Medical Research Foundation Announces Mentor and Discovery Awards for 2000
12/19/00 Portland, Ore.
Recipients Are Recognized for Outstanding Leadership and Contributions to Biomedical Research
The foundation awarded this year's Mentor Awards to John Benson Jr., M.D., professor emeritus of medicine and dean emeritus of OHSU's School of Medicine, and president emeritus of the American Board of Internal Medicine; and Kent Thornburg, Ph.D., director of OHSU's Heart Research Center. Thornburg is a professor of physiology and pharmacology, medicine (cardiology), obstetrics and gynecology, and medical informatics and outcomes research in OHSU's School of Medicine. The awards recognize outstanding leadership and support in improving human health and well-being.
The foundation honored David Lieberman, M.D., head of the Division of Gastroenterology in the school's Department of Medicine and professor of medicine, with the Discovery Award for contributions to new knowledge through biomedical research.
Benson was recognized for his pivotal roles in influencing national health care and education guidelines as a leader in numerous national medical associations. Benson's visionary work during his tenure as president of the American Board of Internal Medicine resulted in dramatic improvement of the structure and content of board examinations, and setting standardized procedures for certification. His work helped the ABIM evolve into one of the most highly respected certification boards anywhere. The American College of Physicians awarded Benson its John Phillips Memorial Award for Outstanding Work in Clinical Medicine this past June.
Thornburg was honored for his work in advancing educational outreach programs in science as well as his significant contributions in enhancing undergraduate education. He is a strong and outspoken proponent of early science education. He is the founder and director of the OHSU's Heart Research Center.
Lieberman's research focuses include defining the characteristics of colon cancer, and zeroing in on factors that contribute to disease --- positively or negative -- such as diet and exercise. Colon cancer screening and medical outcomes research are two of Lieberman's special interests. His recent study on detection and prevention of colon cancer, an example of hypothesis-driven clinical research, recently was published in the New England Journal of Medicine. The study states that the best way for people at average risk for colon cancer to prevent the disease is to undergo a periodic test in which the entire intestine is screened for pre-cancerous polyps. The findings cast a shadow over the worth of sigmoidoscopy, another test to spot colorectal lesions that only screens the lower intestine.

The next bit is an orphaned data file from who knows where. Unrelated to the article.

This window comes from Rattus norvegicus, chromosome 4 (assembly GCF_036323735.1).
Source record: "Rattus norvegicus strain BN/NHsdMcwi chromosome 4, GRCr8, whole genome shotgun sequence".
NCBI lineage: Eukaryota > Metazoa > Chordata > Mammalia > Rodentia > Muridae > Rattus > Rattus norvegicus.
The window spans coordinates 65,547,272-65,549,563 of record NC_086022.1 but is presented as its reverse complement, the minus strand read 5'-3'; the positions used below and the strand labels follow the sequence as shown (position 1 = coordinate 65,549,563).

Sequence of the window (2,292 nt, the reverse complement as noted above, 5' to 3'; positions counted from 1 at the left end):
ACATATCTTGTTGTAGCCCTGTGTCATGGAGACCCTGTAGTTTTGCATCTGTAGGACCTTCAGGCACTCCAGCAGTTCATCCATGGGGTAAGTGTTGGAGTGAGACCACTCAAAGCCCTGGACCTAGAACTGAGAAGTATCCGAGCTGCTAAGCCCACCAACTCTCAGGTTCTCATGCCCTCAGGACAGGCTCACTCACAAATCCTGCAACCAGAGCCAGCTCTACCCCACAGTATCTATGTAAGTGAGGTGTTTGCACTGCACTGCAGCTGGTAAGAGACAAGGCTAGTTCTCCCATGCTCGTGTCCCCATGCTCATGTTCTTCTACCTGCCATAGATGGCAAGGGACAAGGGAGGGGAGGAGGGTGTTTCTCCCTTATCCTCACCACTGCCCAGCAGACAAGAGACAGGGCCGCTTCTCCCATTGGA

Physicians have long known that colon cancer incidence increases with age, but at the same time they have known that it is the only malignancy that can be completely prevented through screening. "I think we certainly demonstrated that you can make a case for colonoscopy as a primary screening test," said Lieberman, lead author of the largest study ever conducted on colonoscopic screening. "This may change the practice of medicine and help save thousands of lives."
The Medical Research Foundation of Oregon was started in 1942 by a group of businessmen and physicians for the purpose of stimulating the development of medical research in Oregon. Its primary effort was directed at raising money to award seed grants for new research efforts by biomedical scientists anywhere in Oregon. In 1974 the MRF created the Discovery Award and a year later the Mentor Award.
The MRF's assets are managed by the Oregon Health Sciences Foundation, which also administers its award process. The foundation awards about a million dollars a year for new research projects throughout Oregon.